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Checking your credit score has become incredibly easy in recent years. There are a number of websites and apps that can offer you a glimpse of your credit health, one of them being CreditWise from Capital One.
Capital One is a credit card company that offers their accountholders a view of their credit. Their CreditWise service was launched in 2014, and it’s a popular product that has now been opened up to the public. The real question is, however, is CreditWise worth getting? More importantly, is it accurate?
How CreditWise Works
You don’t need to be a Capital One cardholder to get CreditWise, and it’s free. The product is available to anyone who’s over the age of 18 and has a valid Social Security number that can be matched to a credit profile. Because CreditWise uses a “soft” credit pull, your score won’t be affected by it. You can look at your credit report on a daily basis with no ill effects to your credit score.
Scores are updated weekly, and you’ll also be notified if there are any changes to your credit, such as a new inquiry you didn’t know about, which could signal someone is trying to obtain credit in your name. In addition, you can take a look at the individual factors that make up your score, such as the number of on-time or late payments you have, or how many accounts you’ve accumulated. That means you can see exactly how each one affects your score.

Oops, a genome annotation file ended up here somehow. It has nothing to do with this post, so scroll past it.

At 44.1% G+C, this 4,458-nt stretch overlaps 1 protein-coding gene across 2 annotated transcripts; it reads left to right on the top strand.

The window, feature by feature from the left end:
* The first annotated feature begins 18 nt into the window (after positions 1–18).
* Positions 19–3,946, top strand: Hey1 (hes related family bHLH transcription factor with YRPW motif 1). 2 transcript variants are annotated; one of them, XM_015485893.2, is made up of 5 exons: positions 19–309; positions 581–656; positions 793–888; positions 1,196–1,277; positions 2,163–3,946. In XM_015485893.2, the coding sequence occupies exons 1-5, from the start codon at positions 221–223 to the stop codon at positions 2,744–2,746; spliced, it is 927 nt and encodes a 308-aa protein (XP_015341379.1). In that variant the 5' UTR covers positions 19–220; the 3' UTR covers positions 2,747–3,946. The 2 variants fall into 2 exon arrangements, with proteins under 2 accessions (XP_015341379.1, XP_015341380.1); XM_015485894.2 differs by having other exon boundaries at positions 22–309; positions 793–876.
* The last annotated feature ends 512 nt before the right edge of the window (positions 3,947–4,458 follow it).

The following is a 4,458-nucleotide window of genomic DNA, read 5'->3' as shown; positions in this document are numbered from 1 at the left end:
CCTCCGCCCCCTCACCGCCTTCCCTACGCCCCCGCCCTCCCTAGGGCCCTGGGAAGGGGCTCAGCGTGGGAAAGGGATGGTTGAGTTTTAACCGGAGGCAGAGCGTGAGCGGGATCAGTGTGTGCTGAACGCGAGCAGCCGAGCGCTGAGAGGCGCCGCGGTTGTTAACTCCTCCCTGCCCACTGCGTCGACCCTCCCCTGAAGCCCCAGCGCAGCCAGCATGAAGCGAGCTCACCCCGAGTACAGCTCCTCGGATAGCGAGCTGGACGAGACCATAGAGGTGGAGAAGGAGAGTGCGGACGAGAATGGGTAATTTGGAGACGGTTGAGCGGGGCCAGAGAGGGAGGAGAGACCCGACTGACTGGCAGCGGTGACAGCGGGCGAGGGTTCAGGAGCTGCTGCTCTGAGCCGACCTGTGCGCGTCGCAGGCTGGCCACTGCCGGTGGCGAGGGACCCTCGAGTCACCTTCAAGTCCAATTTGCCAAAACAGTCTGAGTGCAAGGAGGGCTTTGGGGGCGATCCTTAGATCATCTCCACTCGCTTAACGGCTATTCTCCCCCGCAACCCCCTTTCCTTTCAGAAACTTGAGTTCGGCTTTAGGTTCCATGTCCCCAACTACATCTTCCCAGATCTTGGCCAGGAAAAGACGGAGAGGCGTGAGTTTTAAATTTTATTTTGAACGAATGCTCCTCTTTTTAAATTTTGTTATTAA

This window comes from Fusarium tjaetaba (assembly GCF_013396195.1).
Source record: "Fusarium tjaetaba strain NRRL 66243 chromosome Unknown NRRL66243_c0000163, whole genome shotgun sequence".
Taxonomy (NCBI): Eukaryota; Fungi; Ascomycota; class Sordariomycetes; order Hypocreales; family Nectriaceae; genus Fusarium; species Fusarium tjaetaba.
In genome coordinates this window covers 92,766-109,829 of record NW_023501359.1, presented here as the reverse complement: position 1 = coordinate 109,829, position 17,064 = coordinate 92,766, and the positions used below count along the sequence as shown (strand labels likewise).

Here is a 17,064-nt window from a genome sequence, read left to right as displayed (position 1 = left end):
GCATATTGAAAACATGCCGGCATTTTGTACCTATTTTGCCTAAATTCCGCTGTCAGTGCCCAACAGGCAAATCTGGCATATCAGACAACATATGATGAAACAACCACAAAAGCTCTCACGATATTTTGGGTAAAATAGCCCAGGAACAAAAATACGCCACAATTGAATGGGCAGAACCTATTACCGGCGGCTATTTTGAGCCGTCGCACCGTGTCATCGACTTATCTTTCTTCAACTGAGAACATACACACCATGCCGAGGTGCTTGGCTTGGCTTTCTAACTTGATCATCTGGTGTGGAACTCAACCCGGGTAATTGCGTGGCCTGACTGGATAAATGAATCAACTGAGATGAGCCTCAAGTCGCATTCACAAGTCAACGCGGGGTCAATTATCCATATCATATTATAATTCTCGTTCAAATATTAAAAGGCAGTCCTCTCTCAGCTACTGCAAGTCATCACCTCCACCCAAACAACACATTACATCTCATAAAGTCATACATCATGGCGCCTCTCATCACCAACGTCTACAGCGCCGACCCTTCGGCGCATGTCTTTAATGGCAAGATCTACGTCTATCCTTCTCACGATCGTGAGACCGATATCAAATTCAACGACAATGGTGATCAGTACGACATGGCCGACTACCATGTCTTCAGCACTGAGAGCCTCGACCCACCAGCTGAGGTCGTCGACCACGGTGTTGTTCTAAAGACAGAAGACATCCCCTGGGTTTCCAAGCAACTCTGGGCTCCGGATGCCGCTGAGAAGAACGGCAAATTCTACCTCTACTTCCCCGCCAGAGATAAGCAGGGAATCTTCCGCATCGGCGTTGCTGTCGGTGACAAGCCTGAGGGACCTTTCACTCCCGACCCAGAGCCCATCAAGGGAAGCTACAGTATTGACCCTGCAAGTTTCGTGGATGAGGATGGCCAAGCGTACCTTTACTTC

You can also use CreditWise’s simulator to test various scenarios. For example, you might be interested to see how much your credit score would improve if you paid off a credit card, or if you were late on a credit card payment.
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The benefits of CreditWise are many; the ability to monitor your credit profile so closely is critical in helping you maintain a good credit score. With identity theft on the rise, it’s important that you pay attention to what’s going on with your credit to stop any fraudulent activity as soon as you see it. The weekly updates mean you won’t be caught unaware by someone trying to get credit in your name. Also, the simulators can help you not only understand your current situation but plan for financial decisions as well.
Things to Consider
CreditWise, however, isn’t perfect. Rather than using a Fair Isaac score, or FICO, CreditWise uses the VantageScore 3.0 to score your credit profile. The VantageScore model was developed by the three credit reporting bureaus themselves (Experian, Equifax, and TransUnion), but, 90 percent of lenders use the FICO score to approve or deny credit to applicants.
That means your score could be great on CreditWise, but lower on FICO, or the other way around. The good news is that seven of the ten largest banks in America use the VantageScore, which means if you are looking for credit from one of them, your CreditWise will help you know exactly what to expect when you apply.
CreditWise’s accuracy is solid if you’re looking only at the VantageScore model, but it only offers a score from one credit bureau. In order to really understand whether you would be approved for credit under a FICO score or the other two bureaus, however, you may need to look past the score CreditWise gives you and look at the risk factors it outlines.
If you have late payments, you may have a hard time getting a low interest rate if you get approved at all, and sometimes it only takes one tardy payment to make it difficult to get additional credit.
For those who are just starting to get a handle on their credit, Capital One’s CreditWise is an excellent tool. It offers a way to start understanding how your credit report is calculated, helps you simulate various credit decisions, and can alert you to any fraud on your profile. Just make sure you also understand its limitations, and plan accordingly.
>> Read more: CreditWise vs. Credit Karma: My Results & Experience
Author: Jeff Gitlen